Fluorine is a highly reactive chemical element with atomic symbol F. Having the atomic number nine, fluorine is the lightest halogen. Fluorine is a yellow-green gas which does not occur as a free, unreacted element in the natural environment. Under conditions of standard temperature and pressure, elemental fluorine forms a diatomic molecule with chemical formula F2. Chemically, fluorine is one of the strongest known oxidizing agents, and even more reactive and hazardous than chlorine. Its very high electron affinity causes fluorine to react directly with almost all other elements except for several of the Noble gases.
|Previous Element: Oxygen
Next Element: Neon
|Phase at Room Temp.||gas|
|Melting Point (K)||53.58|
|Boiling Point (K)||85.1|
|Heat of Fusion (kJ/mol)||1.0|
|Heat of Vaporization (kJ/mol)||6.5|
|Heat of Atomization (kJ/mol)||79|
|Thermal Conductivity (J/m sec K)||0.03|
|Electrical Conductivity (1/mohm cm)||0|
|Number of Isotopes||16(1 natural)|
|Electron Affinity (kJ/mol)||328|
|First Ionization Energy (kJ/mol)||1681|
|Second Ionization Energy (kJ/mol)||3374.1|
|Third Ionization Energy (kJ/mol)||6050.3|
|Atomic Volume (cm3/mol)||12.6|
|Ionic Radius2- (pm)||---|
|Ionic Radius1- (pm)||119|
|Atomic Radius (pm)||72|
|Ionic Radius1+ (pm)||---|
|Ionic Radius2+ (pm)||---|
|Ionic Radius3+ (pm)||---|
|Common Oxidation Numbers||-1|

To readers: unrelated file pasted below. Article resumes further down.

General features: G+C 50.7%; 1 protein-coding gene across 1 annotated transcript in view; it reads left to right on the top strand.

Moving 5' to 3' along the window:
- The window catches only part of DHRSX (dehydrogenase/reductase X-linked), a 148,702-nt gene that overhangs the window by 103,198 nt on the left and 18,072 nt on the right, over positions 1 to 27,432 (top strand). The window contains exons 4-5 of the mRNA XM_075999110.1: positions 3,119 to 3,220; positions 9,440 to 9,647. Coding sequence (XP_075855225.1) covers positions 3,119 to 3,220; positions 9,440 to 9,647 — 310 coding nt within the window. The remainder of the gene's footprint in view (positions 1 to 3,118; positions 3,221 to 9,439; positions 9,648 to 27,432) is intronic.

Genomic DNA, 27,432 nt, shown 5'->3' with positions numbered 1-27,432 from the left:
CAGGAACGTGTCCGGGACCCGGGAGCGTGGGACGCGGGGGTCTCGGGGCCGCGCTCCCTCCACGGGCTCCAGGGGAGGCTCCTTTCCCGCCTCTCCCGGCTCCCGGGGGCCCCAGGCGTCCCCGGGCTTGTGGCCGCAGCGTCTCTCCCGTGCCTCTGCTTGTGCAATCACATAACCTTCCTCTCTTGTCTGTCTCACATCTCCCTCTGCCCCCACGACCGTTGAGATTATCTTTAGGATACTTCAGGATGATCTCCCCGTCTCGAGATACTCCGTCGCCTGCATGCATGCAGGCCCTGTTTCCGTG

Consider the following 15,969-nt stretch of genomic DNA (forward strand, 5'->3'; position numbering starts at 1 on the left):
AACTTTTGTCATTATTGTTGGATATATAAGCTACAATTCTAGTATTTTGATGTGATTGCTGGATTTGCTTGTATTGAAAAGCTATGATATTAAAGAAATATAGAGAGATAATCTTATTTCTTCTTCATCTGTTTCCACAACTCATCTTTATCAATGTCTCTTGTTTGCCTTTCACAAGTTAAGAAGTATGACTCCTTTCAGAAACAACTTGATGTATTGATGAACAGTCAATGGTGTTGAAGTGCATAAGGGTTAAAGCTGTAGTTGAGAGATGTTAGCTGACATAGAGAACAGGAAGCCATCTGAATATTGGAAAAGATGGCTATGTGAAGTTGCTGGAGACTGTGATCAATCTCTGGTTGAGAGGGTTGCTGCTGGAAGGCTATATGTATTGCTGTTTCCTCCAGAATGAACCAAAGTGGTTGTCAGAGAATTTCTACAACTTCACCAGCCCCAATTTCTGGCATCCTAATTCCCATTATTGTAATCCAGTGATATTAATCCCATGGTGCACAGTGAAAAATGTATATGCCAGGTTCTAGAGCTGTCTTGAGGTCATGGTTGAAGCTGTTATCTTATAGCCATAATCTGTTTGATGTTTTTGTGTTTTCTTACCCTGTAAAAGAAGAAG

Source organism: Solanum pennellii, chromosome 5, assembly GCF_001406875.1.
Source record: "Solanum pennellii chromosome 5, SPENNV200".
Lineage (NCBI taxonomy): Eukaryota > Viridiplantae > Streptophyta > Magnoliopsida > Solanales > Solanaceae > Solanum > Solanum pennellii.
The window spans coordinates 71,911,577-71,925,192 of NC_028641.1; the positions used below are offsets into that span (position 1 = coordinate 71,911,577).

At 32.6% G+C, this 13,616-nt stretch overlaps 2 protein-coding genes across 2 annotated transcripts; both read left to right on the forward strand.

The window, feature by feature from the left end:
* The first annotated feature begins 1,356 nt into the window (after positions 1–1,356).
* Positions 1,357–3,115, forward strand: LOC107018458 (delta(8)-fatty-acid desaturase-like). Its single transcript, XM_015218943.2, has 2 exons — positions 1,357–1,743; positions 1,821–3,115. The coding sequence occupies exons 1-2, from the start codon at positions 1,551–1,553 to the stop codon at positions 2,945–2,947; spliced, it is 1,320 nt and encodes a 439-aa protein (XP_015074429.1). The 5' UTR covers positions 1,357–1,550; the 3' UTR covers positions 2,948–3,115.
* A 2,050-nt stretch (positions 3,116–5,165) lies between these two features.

|Other Oxid. Numbers||---|
|In Earth's Crust (mg/kg)||5.85×102|
|In Earth's Ocean (mg/L)||1.3×100|
|In Human Body (%)||0.004%|
|Regulatory / Health|
|OSHA Permissible Exposure Limit||1ppm=1.55mg/m3
|OSHA PEL Vacated 1989||TWA:0.1ppm|
|NIOSH Recommended Exposure Limit||TWA:0.1ppm|
Fluoride has been used for the last seven decades as a tooth decay preventative, although systematic side effects of tooth discoloration can occur for higher doses. A number of fluorocarbons have been produced as refrigerants and other industrial chemicals; some of these compounds are very effective greenhouse gases with a potency as high as 10,000 times that of carbon dioxide.
In the universe at large, fluorine is somewhat uncommon with an average concentration of 0.4 parts per million; this outcome is due to the solar temperatures needed to produce it also enable it to rapidly fuse with hydrogen to form oxygen and helium, or with helium to make neon and hydrogen. Most fluorine is created either during a supernova when a neutrino collides with a neon atom, or when a blue Wolf-Rayet star of more than 40 solar masses has a stellar wind blowing the fluorine out of the star sooner than hydrogen or helium can destroy the fluorine.
Fluorite, CaF2, also called fluorspar, is a common natural source for fluorine. Almost half of all mined fluorite is employed to assist in molten metal flow, particularly in iron smelting processes. Most of the balance is utilized in conversion to hydrofluoric acid, much of which is applied to produce organofluorides or synthetic cryolite.